Indeed, Gulf countries led by the UAE have been leading the effort to normalise the Arab world's links with Israel. This is at the expense of the Palestinians and their rights, given that Arab countries have previously conditioned normalisation with Israel on the implementation of the two-state solution with East Jerusalem as the capital of Palestine. Within that context, therefore, the Palestinians are losing what is arguably their only leverage for negotiations with Israel.
Moreover, Saudi Arabia and the UAE are supporting and co-sponsoring the so-called "deal of the century" which doesn't recognise East Jerusalem as the capital of Palestine; considers the whole of Jerusalem to be the capital of Israel; and proposes that the Palestinians should relocate their capital to Abu Dis, east of Jerusalem. Hence, some believe that the allegations about the UAE buying houses in East Jerusalem on behalf of Israel fit very closely with the overall position of the UAE and the context of its links with the occupying state.
According to political analyst and researcher Muhammed Shehada, the UAE and Saudi Arabia want their cooperation with Israel to step up from its limited, behind-the-scenes nature, and reach its full potential with cooperation on many levels.
"However, they cannot do this until some kind of diplomatic agreement is reached in the Israel-Palestine issue so that they'll sell it to their own citizens in order to mitigate their anger over the relations with Israel," he explained to me. "The UAE's actions of buying houses in the Old City of Jerusalem could either be to pave the way for the 'deal of the century' and make the Palestinians more accepting of the fact that East Jerusalem is not going to be the capital for their state, or — and this is more likely — the whole thing could be merely a quid pro quo with Israel as part of the UAE's overall cooperation with the Zionist state."
The Status of East Jerusalem
The Palestinians claim East Jerusalem as the capital of their long sought-after state, whereas Israel vows that "undivided" Jerusalem is its own "eternal" capital. The international community, however, doesn't recognise Israel's annexation of East Jerusalem and considers settlements there to be illegal under international law. However, last December Washington broke with decades of US and international policy when it recognised Jerusalem as Israel's capital and followed that by moving its embassy from Tel Aviv to Jerusalem in May.
Ever since Israel annexed East Jerusalem after the 1967 Six Day War, it has worked to establish and expand a Jewish presence and ownership in the city. It treats the Palestinian residents of the city as unwanted immigrants and has imposed a repressive system designed to stifle their daily lives in order to drive them out of the city.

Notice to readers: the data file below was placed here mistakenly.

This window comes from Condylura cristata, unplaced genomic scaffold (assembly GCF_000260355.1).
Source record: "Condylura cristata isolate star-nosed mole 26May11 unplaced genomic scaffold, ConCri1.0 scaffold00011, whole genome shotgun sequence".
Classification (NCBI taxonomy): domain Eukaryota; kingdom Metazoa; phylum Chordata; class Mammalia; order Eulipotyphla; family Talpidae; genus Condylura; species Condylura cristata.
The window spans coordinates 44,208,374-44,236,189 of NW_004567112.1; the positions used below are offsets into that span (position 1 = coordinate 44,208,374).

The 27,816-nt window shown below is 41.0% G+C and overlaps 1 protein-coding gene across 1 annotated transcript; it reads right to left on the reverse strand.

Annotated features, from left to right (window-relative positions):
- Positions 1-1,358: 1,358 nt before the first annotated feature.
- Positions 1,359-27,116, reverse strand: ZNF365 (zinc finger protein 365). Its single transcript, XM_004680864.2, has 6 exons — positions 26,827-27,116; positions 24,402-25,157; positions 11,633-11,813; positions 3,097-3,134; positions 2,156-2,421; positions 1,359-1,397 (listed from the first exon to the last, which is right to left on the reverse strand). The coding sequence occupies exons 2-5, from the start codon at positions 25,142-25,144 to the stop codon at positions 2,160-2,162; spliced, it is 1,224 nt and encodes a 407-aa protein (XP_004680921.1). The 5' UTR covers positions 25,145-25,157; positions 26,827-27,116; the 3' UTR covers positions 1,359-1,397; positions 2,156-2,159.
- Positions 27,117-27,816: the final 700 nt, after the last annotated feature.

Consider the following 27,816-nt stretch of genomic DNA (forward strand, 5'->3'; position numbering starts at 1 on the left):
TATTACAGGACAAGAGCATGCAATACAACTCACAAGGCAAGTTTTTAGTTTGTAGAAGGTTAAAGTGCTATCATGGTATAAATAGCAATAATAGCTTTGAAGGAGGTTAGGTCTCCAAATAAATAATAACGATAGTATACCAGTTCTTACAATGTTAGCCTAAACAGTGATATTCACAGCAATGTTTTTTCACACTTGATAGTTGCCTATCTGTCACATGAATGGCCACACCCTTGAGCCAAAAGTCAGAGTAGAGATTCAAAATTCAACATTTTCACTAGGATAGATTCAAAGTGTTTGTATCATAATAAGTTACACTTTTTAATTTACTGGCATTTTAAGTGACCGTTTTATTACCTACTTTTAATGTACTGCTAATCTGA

Using such tactics as house demolitions and withdrawal of residency permits, Israel has changed the demographic makeup of East Jerusalem from being nearly 100 per cent Palestinian in 1967 to a 63 per cent Jewish majority in the city today. The change has accelerated over the past 10 years; in 2008, Jews made up less than half of the population.
Homeowners in East Jerusalem generally refuse under any circumstances to sell properties to Israeli settlers. The vast majority of the properties sold to Jewish institutions have been made by fraudulent or deceptive means, sometimes using intermediaries or straw men to fool Palestinians into thinking that their homes will still be in safe hands. Occasionally, imposters who pose as the homeowners have been used.
The buying of properties in East Jerusalem by Jewish groups is the most sensitive and explosive issue to the Palestinians, not only because of the religious sensitivity of the area, but also because it touches on the future of the city that is supposed to be the capital of Palestine. Hard-line Jewish organisations have always wanted a contiguous presence in East Jerusalem in order to thwart any attempt to share the city under a peace deal with the Palestinians.
"The overall role of the UAE in helping Israel is not yet clear in all its details," Kamal Khatib explained to me, "and the story of buying real estate and delivering it to the settlers is only a manifestation of that role." What's more, he asked, how are we supposed to believe that the UAE is supporting the Palestinian cause when it sent a sports delegation to participate in the anniversary of Israel's creation, which is also the anniversary of the Nakba of the Palestinian people? "Doesn't this prove that the UAE is closer to Israel than it is to the Palestinians?"
The views expressed in this article belong to the author and do not necessarily reflect the editorial policy of Middle East Monitor.